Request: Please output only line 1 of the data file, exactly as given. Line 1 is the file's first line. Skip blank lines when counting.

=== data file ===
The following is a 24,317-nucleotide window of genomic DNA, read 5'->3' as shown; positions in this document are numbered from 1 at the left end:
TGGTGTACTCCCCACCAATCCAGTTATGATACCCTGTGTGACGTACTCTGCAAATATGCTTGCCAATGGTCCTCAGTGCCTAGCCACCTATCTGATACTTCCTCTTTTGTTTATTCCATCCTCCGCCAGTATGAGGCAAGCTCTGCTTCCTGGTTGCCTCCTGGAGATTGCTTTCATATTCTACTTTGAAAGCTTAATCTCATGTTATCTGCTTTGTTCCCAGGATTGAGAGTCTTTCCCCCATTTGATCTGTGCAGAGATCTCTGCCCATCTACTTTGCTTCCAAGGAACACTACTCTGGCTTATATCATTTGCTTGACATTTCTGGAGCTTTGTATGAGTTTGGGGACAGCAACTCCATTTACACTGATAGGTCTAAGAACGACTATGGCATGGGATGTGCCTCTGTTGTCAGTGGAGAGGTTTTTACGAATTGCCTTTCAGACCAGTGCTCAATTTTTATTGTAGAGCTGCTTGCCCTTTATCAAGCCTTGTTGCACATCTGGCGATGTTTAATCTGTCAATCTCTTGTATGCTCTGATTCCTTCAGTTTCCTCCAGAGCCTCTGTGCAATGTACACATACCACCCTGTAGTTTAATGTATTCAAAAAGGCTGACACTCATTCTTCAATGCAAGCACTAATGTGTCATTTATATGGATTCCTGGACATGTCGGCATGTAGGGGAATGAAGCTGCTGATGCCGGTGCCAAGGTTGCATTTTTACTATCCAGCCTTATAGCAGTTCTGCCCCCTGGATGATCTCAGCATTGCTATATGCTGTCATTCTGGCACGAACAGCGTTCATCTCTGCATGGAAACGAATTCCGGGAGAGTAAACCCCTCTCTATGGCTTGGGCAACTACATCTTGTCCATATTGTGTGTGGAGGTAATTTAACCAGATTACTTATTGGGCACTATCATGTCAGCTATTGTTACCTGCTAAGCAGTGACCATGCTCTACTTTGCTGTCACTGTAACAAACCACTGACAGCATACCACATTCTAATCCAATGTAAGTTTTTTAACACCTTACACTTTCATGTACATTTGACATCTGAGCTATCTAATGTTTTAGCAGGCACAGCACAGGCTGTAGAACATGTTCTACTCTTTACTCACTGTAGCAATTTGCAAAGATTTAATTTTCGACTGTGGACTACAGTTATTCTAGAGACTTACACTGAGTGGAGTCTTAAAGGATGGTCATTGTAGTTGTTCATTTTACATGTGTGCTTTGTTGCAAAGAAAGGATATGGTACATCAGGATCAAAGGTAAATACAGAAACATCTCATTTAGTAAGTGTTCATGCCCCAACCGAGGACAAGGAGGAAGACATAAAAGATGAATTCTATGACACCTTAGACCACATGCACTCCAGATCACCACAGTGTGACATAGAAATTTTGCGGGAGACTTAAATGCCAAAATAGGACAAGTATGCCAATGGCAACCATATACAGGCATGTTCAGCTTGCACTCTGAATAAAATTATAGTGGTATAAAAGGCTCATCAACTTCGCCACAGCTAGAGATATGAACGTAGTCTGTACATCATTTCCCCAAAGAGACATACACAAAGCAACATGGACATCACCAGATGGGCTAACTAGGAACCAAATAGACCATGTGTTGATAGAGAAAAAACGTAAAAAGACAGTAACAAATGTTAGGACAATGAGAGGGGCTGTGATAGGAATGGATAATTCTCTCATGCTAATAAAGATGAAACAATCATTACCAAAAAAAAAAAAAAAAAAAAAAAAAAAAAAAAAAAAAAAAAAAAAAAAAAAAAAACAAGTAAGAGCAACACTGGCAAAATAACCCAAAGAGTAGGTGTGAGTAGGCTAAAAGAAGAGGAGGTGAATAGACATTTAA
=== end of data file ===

The following is a 24,317-nucleotide window of genomic DNA, read 5'->3' as shown; positions in this document are numbered from 1 at the left end: